Gas Condensates Spill Response in Cold Seas and Ice-Affected Waters
Understanding the behavior, processes, potential impacts and control of gas condensates that could be released during an unplanned event in cold seas and ice-affected aquatic environments is an important safety and environmental measure.
For over 40 years the oil industry, government, and oil spill response communities have been conducting research to understand the behavior and cleanup of crude oil spilled into ice-affected environments; this has already lead to the identification of more appropriate oil spill contingency factors to be considered for operational guidance.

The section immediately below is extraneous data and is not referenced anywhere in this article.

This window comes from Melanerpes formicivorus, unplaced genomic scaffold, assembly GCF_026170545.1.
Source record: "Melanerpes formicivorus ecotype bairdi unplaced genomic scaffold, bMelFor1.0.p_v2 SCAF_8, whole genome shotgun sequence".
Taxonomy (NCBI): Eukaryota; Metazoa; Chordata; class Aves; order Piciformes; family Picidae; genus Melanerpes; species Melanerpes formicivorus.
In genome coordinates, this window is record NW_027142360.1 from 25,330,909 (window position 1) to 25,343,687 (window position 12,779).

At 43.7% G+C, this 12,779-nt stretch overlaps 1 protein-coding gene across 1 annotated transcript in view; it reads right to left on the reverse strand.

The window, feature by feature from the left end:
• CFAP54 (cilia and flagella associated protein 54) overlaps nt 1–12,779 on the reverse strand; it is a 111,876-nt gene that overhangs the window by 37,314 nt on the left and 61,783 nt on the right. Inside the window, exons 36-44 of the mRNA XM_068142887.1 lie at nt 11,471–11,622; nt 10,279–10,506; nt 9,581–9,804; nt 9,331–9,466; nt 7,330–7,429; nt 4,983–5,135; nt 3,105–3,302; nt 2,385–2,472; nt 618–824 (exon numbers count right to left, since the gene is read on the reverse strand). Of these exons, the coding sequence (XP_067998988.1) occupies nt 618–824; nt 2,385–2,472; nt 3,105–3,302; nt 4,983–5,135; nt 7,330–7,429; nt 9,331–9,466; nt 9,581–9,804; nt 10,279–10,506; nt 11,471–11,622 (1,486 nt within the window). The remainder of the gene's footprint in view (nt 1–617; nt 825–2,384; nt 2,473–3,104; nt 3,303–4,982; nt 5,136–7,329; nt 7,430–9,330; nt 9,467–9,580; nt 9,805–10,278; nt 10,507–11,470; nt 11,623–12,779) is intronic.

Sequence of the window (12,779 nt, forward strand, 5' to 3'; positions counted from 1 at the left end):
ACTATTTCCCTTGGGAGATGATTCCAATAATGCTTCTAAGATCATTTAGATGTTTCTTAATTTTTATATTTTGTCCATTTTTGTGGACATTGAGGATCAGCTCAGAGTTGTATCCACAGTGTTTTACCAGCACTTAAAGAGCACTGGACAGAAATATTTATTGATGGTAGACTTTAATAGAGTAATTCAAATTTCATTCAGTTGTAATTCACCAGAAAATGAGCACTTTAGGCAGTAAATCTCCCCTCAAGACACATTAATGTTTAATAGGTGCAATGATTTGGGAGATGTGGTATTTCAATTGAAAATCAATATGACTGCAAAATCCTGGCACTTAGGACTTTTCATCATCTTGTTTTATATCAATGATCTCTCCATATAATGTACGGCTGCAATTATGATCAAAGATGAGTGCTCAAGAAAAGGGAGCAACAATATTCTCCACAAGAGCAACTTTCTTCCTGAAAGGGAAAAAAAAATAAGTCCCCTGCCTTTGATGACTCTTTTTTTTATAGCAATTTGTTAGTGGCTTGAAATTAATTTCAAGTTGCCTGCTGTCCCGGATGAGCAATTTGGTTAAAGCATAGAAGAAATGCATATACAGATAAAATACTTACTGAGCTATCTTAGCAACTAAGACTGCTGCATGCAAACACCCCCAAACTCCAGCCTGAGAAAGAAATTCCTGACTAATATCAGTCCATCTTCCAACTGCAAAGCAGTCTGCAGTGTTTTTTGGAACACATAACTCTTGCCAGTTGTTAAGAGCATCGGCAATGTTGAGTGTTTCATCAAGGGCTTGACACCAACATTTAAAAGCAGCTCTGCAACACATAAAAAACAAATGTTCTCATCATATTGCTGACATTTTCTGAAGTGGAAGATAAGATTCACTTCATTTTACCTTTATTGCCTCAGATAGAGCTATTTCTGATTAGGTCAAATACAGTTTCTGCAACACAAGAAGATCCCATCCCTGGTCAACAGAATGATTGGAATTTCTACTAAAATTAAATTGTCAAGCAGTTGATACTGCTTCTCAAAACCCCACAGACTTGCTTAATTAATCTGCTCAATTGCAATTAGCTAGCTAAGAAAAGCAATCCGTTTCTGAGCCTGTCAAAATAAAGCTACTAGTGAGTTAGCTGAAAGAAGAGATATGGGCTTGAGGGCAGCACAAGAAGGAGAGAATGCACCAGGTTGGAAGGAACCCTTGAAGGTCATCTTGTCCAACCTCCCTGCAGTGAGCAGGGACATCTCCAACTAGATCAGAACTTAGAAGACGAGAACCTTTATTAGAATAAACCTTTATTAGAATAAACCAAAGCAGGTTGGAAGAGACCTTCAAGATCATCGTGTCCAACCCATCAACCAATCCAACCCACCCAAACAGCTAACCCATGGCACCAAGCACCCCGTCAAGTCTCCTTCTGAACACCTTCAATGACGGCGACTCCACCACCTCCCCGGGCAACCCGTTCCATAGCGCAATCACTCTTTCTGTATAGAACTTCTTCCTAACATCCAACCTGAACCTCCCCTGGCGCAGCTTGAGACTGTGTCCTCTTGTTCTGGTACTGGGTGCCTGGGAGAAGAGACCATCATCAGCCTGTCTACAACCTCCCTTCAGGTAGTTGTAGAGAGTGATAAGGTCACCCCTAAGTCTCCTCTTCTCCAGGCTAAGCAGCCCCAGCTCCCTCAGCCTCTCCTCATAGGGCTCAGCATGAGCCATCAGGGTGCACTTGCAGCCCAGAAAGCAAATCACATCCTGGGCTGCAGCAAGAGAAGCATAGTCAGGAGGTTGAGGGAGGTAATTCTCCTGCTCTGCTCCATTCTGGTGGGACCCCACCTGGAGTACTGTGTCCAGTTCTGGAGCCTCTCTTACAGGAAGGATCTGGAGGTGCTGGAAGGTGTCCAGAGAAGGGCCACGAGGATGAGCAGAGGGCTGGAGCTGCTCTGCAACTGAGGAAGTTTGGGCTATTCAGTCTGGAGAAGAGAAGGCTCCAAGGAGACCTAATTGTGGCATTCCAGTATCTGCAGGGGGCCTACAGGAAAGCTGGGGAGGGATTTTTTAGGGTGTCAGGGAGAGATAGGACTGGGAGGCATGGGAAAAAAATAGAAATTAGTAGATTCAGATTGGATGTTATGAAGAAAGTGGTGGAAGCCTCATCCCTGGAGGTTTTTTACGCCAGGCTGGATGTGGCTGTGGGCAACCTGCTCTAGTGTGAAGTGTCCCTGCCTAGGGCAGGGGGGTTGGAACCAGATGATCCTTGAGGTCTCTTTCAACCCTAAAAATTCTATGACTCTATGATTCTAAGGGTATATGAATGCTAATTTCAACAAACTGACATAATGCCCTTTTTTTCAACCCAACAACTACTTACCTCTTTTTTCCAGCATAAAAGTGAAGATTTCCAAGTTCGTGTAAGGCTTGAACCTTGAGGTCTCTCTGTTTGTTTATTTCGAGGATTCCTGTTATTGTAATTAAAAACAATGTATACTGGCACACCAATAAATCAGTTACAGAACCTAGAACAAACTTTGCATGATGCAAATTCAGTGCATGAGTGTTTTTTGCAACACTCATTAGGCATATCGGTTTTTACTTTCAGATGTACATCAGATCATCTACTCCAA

In order to refine our knowledge and improve our risk management capabilities we conducted a literature review and analysis in order to summarize the current understanding of the potential properties and impacts of very light oils and gas condensates into ice-affected environments.
When compared to crude oil, gas condensates have relatively low specific gravity, low surface tension, low viscosity, and low adhesion. These properties indicate that spilled condensates would volatize faster than crude oil; however, before volatilization, condensates could spread and emulsify more rapidly on the surface. Additionally, the manner in which condensates and their weathering products interact with the environment, and the eventual fate and transport of condensates in cold climate ecosystems, depend on the physical and chemical characteristics of the surrounding water (e.g., temperature, salinity, oxygen), characteristics of the ice (e.g. salinity, porosity, mechanical strength), and climate.
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